# Best Practice Question - Passing multiple variables between functions

``````def foo1(settings)
[
alpha,
beta,
gamma,
theta,
rho,
lambda,
epsilon,
phi,
zeta
] = settings
end
``````
``````def baz1 do
alpha = some operation
beta = some operation
gamma = some operation
theta = some operation
rho = some operation
lambda = some operation
epsilon = some operation
phi = some operation
zeta = some operation

settings = [
alpha,
beta,
gamma,
theta,
rho,
lambda,
epsilon,
phi,
zeta
]

foo1(settings)
end
``````

VS.

``````def foo2(
alpha,
beta,
gamma,
theta,
rho,
lambda,
epsilon,
phi,
zeta
) do

end
``````
``````def baz2 do
alpha = some operation
beta = some operation
gamma = some operation
theta = some operation
rho = some operation
lambda = some operation
epsilon = some operation
phi = some operation
zet = some operation

foo2(
alpha,
beta,
gamma,
theta,
rho,
lambda,
epsilon,
phi,
zeta
)

end
``````

Which pattern conforms with best practices, foo1/baz1 or foo2/baz2? If both are acceptable best practice, in your experience, which pattern is more advantageous to use and why?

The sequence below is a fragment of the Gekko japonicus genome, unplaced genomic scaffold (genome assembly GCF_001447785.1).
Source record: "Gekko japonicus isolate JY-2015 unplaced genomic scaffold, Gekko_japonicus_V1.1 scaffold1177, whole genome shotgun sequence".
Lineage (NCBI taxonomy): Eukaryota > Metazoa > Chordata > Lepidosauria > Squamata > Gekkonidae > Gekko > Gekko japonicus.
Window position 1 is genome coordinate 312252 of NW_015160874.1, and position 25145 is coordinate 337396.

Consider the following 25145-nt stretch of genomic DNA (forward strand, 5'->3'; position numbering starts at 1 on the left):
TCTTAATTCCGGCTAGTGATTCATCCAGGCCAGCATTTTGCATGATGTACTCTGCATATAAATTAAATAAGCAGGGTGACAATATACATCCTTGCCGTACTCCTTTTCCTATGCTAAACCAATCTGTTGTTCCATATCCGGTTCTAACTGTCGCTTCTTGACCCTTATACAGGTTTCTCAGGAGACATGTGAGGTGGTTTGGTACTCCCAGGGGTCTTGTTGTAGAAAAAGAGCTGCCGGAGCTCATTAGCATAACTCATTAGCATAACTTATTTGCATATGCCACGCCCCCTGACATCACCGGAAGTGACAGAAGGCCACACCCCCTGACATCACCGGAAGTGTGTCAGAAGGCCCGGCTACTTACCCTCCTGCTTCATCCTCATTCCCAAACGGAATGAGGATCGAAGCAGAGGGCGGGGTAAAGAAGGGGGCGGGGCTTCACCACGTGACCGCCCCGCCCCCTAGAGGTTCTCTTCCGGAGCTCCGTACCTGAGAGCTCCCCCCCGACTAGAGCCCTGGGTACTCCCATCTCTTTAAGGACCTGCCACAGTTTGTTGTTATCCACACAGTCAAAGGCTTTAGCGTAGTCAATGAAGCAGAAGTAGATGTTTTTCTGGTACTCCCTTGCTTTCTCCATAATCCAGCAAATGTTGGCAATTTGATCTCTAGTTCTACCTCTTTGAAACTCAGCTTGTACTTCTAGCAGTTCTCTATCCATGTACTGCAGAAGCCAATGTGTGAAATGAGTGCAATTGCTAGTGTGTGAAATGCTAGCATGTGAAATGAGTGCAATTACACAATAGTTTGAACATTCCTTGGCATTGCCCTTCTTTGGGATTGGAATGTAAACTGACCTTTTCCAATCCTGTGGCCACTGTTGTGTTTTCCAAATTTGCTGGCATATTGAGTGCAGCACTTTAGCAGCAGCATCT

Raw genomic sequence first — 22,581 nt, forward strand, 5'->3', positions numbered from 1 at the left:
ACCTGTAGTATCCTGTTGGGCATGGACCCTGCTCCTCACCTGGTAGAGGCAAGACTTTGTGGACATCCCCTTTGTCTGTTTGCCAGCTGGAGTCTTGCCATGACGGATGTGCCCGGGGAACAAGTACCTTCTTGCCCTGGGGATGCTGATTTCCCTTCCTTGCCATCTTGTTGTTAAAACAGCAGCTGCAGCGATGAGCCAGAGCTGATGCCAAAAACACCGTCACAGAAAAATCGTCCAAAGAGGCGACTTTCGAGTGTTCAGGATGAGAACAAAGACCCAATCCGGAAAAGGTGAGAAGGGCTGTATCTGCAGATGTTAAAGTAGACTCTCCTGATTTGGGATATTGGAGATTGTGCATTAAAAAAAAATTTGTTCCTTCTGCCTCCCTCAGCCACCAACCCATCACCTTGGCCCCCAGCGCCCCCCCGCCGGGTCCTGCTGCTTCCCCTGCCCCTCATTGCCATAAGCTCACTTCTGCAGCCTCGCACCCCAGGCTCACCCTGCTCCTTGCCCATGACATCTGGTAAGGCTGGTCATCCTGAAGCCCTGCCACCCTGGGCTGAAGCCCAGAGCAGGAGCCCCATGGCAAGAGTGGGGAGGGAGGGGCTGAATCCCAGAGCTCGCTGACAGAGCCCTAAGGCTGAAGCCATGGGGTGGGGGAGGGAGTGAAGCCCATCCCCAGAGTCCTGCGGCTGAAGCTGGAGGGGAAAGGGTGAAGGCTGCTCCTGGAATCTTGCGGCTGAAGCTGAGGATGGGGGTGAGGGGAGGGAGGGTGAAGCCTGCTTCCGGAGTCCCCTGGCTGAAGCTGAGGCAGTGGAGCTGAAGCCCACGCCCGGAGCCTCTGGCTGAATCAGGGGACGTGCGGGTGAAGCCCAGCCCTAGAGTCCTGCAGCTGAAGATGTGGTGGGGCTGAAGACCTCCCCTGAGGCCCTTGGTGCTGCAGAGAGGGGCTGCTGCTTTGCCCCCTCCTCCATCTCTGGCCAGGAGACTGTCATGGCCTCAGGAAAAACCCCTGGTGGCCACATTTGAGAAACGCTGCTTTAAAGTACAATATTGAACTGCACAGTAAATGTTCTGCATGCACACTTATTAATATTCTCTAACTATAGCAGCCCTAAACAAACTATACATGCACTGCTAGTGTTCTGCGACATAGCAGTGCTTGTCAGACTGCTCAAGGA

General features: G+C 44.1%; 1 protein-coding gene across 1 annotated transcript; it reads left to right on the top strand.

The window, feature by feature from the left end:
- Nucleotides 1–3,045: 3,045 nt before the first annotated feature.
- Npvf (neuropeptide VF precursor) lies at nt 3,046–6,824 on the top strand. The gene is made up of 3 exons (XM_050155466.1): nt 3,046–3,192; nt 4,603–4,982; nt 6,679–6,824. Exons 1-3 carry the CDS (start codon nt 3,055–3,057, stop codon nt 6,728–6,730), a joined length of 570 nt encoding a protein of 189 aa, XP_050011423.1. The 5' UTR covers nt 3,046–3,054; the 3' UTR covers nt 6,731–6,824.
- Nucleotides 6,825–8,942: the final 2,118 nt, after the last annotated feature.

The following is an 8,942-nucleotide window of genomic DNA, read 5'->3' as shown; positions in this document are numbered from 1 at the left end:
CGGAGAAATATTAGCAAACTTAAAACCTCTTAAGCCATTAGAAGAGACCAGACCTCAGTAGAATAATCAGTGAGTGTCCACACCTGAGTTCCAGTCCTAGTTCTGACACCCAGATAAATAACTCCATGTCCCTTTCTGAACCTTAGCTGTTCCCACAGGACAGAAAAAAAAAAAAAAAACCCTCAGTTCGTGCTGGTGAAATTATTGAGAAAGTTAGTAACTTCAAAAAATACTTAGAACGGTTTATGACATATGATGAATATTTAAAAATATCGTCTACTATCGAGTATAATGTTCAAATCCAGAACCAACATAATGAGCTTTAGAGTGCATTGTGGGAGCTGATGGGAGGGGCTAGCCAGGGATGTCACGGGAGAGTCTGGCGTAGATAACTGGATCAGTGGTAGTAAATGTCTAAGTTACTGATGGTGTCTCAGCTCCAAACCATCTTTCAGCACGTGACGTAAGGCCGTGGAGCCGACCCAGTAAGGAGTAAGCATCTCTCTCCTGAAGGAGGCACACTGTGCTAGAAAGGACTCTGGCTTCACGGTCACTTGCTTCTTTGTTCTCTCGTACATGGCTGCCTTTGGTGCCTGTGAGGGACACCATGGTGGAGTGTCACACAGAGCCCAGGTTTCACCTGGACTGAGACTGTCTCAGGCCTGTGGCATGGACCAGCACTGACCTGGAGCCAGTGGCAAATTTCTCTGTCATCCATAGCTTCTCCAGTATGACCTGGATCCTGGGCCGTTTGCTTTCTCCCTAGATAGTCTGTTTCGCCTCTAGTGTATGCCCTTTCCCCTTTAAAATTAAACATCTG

If I really had to have a function that has so many things to pass in, I would take the second approach.

Lists carry some semantics that most of us assume as given when encountering them in code:

1. Their length is undefined
2. Their elements are of the same (or at least very similar) type

Therefore using it as a wrapping container just to hide complexity of a function definition is an antipattern.

If you really wanted to, you’d probably choose a tuple as container, as the semantics it carries are better suited:

1. It has a fixed length
2. Each element has its own type and meaning in the context of the tuple

Though when you use that, you again just hide the complexity of the function definition and move the complexity to the documentation.

Therefore, just use as many arguments as you need.

Though of course, not more than you need. If you realise during development, that `phi` is actually unused and will never be used, remove it.

2 Likes

I’m with @NobbZ that a list is likely not the datatype to choose. But besides tuples I’d also suggest looking into using a struct. This is likely more efficient in the case of updating just a subset of the values on the struct (less copying), which is not shown in your examples, but at least in my experience often the case in real world application.

4 Likes

That’s sensible. Thank you for your recommendations. Very intriguing. Thank you for your suggestion.

Any particular reasons why structs are to be preferred over maps for this use or is it just a matter of personal preference?

They’re easier to document, easier to have default values for, and it’s easy to see what all of the possible keys are.

3 Likes